Abstract: Recombinant proteins are the most important product of the modern biotechnological industry. They are indispensable in medicine for diagnostics and therapy, in the food, chemical industry and in scientific research. Plant cells combine the advantages of the eukaryotic protein production system, the simplicity and profitability of the bacterial one. The use of plants for the production of recombinant proteins is an economically significant and promising area that is developing as an alternative to traditional ones. This review discusses the advantages of plant systems for the expression of recombinant proteins using nuclear, plastid, and mitochondrial genomes. The possibilities, problems and prospects of modification of the three parts of the genome in the light of obtaining producing plants are discussed. Examples of the successful use of the nuclear expression platform for the production of various biopharmaceuticals, veterinary drugs, and technologically important proteins, as well as examples demonstrating a high yield of recombinant protein upon modification of the chloroplast genome, are presented. The prospects of using plant mitochondria as an expression system for the production of recombinant proteins, its advantages over the nucleus and chloroplasts are substantiated. Despite the fact that these possibilities have not yet been realized, examples of progress towards the delivery of exogenous DNA into the mitochondrial genome of plants are given.
Production of recombinant proteins in plant cell culture: the role of secretory signal peptides
Elena A. Uvarova and Elena V. Deineko
Abstract: Plants and plant cells are currently attracting close attention of researchers as promising expression systems for the production of commercially important recombinant proteins. The production of recombinant proteins largely depends on the correct localization of the target protein in the plant cell. This purpose is served by special signals fused with the target protein. Such signals allow proteins to be sorted along the plant cell secretion pathways and protein to accumulate in the target compartment. This review will present an analysis of such signals and describe their molecular mechanisms. Using the experimental data obtained by researchers over the past few years, the effectiveness of using such signals for the production of recombinant proteins in plant expression systems will be demonstrated. A brief overview of bioinformatics tools for searching and analyzing suitable signal sequences will be given.
Title: Strategies for Efficient Expression of a Heterologous Gene in a Plant System: Increasing the Translational Activity of the mRNA and the Stability of the Target Protein by the Interferon αA as the Example
Authors: Alexander A. Tyurin , Orkhan Mustafaev, Aleksandra V. Suhorukova, Viktoriia A. Fridman, and Irina V. Goldenkova‑Pavlova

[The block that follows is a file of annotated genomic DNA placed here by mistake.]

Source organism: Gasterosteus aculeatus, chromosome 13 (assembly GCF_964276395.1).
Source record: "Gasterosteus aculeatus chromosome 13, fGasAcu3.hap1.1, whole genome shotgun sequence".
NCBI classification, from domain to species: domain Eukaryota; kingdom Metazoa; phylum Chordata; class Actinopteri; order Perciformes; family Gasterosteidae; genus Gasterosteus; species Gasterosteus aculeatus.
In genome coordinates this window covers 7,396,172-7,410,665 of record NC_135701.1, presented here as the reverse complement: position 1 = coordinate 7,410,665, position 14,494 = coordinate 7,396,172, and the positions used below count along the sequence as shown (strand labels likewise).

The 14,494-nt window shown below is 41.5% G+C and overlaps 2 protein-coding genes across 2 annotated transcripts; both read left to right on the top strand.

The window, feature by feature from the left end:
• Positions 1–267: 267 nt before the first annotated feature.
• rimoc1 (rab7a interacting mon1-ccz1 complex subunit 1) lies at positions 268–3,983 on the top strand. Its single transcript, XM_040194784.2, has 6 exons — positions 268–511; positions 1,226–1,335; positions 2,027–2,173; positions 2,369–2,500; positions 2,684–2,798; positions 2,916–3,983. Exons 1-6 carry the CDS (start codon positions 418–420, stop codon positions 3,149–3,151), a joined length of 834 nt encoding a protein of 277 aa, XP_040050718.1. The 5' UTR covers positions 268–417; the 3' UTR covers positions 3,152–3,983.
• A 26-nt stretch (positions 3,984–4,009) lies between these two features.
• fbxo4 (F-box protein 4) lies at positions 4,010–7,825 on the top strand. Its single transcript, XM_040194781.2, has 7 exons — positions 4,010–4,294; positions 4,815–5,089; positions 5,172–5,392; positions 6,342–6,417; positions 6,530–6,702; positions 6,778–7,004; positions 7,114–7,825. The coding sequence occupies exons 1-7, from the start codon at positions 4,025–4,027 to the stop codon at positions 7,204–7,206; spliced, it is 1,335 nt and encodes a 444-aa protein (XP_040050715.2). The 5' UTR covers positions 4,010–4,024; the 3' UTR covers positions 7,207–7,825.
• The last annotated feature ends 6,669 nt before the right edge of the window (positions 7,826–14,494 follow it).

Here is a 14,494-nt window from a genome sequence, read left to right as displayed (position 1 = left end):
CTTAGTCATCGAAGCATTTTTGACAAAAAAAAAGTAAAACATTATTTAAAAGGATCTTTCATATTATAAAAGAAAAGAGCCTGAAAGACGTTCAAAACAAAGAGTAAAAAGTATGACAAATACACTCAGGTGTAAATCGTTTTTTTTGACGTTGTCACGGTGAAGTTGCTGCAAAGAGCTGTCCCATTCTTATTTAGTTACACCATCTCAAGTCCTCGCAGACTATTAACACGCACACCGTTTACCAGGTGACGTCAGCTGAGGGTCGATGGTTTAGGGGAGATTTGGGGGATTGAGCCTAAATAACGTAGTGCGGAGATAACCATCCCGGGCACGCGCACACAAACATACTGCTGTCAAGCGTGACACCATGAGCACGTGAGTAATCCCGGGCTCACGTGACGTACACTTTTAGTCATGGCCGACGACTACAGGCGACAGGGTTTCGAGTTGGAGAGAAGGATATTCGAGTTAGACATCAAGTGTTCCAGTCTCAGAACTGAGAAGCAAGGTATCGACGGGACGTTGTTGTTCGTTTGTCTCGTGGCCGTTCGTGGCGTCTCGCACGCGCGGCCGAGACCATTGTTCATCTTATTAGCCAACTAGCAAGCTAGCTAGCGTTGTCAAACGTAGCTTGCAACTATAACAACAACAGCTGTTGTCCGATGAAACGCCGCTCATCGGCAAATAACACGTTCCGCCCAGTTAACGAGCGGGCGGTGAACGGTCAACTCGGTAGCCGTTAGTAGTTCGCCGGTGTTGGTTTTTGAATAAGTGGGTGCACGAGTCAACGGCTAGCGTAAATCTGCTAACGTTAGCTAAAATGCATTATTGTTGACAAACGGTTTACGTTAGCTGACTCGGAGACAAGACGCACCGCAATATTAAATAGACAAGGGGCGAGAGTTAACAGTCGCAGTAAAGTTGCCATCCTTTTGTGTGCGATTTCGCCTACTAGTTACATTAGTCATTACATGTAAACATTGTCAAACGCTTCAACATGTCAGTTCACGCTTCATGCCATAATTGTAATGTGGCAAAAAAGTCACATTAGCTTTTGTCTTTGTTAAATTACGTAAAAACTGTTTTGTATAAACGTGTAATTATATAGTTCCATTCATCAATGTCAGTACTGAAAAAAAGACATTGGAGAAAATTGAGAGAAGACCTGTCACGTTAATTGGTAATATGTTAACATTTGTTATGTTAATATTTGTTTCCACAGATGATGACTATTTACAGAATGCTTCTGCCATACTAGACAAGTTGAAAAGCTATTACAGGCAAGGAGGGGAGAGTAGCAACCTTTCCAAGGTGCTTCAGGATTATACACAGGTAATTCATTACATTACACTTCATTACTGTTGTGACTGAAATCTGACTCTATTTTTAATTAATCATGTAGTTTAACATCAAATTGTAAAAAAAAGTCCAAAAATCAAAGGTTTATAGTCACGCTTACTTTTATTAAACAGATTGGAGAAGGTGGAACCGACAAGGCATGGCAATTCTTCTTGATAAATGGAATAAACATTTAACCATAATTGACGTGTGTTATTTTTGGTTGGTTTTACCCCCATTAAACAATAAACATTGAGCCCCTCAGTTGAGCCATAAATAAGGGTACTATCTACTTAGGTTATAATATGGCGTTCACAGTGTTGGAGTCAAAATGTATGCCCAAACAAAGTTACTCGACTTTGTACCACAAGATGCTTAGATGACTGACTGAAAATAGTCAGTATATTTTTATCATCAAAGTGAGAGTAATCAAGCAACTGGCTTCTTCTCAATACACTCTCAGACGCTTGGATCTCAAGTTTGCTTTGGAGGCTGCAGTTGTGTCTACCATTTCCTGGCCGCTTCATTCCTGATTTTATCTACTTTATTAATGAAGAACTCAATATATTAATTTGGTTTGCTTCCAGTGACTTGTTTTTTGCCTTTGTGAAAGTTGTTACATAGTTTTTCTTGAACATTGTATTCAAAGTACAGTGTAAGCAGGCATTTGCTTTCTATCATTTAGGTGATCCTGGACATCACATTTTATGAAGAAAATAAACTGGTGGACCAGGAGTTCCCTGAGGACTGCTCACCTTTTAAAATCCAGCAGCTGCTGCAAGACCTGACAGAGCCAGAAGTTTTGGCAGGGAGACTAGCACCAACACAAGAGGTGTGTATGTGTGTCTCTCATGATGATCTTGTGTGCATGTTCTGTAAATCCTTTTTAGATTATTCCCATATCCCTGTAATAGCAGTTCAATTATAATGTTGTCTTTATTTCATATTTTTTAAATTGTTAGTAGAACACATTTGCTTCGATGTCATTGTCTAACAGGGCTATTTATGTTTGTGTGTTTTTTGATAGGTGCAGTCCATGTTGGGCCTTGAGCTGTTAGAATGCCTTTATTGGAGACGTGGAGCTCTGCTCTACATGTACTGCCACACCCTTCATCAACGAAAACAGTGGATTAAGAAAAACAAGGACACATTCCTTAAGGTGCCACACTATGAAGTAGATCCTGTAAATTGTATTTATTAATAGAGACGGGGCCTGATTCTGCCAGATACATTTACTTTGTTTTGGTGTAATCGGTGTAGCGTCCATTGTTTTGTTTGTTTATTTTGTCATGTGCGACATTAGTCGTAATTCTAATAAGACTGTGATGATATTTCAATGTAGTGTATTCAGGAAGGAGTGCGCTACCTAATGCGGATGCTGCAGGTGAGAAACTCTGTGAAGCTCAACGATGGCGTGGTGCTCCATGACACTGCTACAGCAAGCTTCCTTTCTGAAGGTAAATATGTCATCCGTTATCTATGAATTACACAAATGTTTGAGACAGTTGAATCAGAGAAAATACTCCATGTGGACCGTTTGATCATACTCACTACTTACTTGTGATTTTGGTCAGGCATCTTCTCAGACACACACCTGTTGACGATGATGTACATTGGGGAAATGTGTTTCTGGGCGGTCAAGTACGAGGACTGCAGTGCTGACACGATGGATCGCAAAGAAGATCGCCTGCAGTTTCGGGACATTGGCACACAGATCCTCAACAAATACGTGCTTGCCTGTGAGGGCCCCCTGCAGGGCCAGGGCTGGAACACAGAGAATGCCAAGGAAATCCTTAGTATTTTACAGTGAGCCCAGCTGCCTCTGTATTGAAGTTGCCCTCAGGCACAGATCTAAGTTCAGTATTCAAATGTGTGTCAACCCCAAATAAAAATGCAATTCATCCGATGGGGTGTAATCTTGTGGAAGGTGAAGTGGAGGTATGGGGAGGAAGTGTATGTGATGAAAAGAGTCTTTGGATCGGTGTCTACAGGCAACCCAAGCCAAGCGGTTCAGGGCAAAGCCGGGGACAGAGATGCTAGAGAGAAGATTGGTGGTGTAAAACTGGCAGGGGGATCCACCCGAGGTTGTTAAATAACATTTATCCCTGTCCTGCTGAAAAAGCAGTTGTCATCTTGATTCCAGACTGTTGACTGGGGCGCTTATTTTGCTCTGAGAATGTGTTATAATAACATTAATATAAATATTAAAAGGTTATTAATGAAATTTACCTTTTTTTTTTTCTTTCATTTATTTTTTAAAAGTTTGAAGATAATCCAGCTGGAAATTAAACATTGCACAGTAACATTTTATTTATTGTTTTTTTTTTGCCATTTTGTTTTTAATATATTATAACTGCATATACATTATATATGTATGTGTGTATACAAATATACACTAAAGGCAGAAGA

Abstract: One of the main problems of the effective use of plants as producers of pharmaceutical proteins is to ensure the effectiveness of the main biological processes for the implementation of genetic information. Realization of genetic information is a multistage process, including transcription, processing of pre-mRNA, translation, and ensuring the stability of the target protein. This study: (i) evaluated the contribution of genetic determinants that are important for the efficient translation of mRNA of heterologous genes, such as 5'-untranslated regions (5'-UTR), codon usage of target genes, using new theoretical approaches; (ii) ensuring the stability of the target protein by changing the codon for the destabilizing a.o. in the second position on the codon corresponding to the stabilizing amino acid, and tested thermostable lichenase as a new protein stabilizing partner for plant systems. The obtained experimental data confirmed the advantage of using the studied regulatory codes and a protein-stabilizing partner to significantly increase the yield of the target protein in plant systems, which, depending on the scale of synthesis, can provide a significant advantage in terms of resource costs.
Highlights: Modulation of Translation Efficiency of the Heterologous mRNA and Target Protein Stability in a Plant System by the Example of Interferon αA
Title: Expression of early secretory antigenic target 6 (ESAT-6) from Mycobacterium tuberculosis in cucumber and its immunogenicity in mice
Authors: Andreas G. Lössl; Mohammad Tahir Waheed; Kiran Saba; Muhammad Sameeullah; Johanna Gottschamel; Fatima Ijaz; Muhammad Suleman Malik; Sabeen Malik; Ekrem Gurel
Abstract: Tuberculosis is one of the deadliest infectious diseases, especially in the developing and underdeveloped countries. There is dire need of vaccine that should be affordable and provide immunity to adults from Mycobacterium strains, unlike currently used BCG vaccine, which is administered and effective in children. Plants have emerged as an advantageous and affordable platform for many pharmaceuticals and vaccines. In the present work, 6 kDa early secretory antigenic target (ESAT-6) from M. tuberculosis (MTB) was expressed in Cucumis sativus, an edible plant, through Agrobacterium-mediated transformation. Transformation and presence of transgene in transgenic plants was confirmed by polymerase chain reaction (PCR) using ESAT-6 specific primers. qRT-PCR data showed the integration of one copy of ESAT-6 gene in transgenic plants. The expression of ESAT-6 antigen was evaluated by immunoblot analysis, which was estimated to accumulate up to 1% of total soluble protein (TSP). Protein expression was further confirmed by ELISA. The recombinant ESAT-6 protein was purified from transgenic plants and detected using coomassie staining and Western blotting. ESAT-6 protein induced significant humoral immune response in mice immunized both orally and subcutaneously. In conclusion, the present study can serve to establish a platform for edible vaccine production against tuberculosis.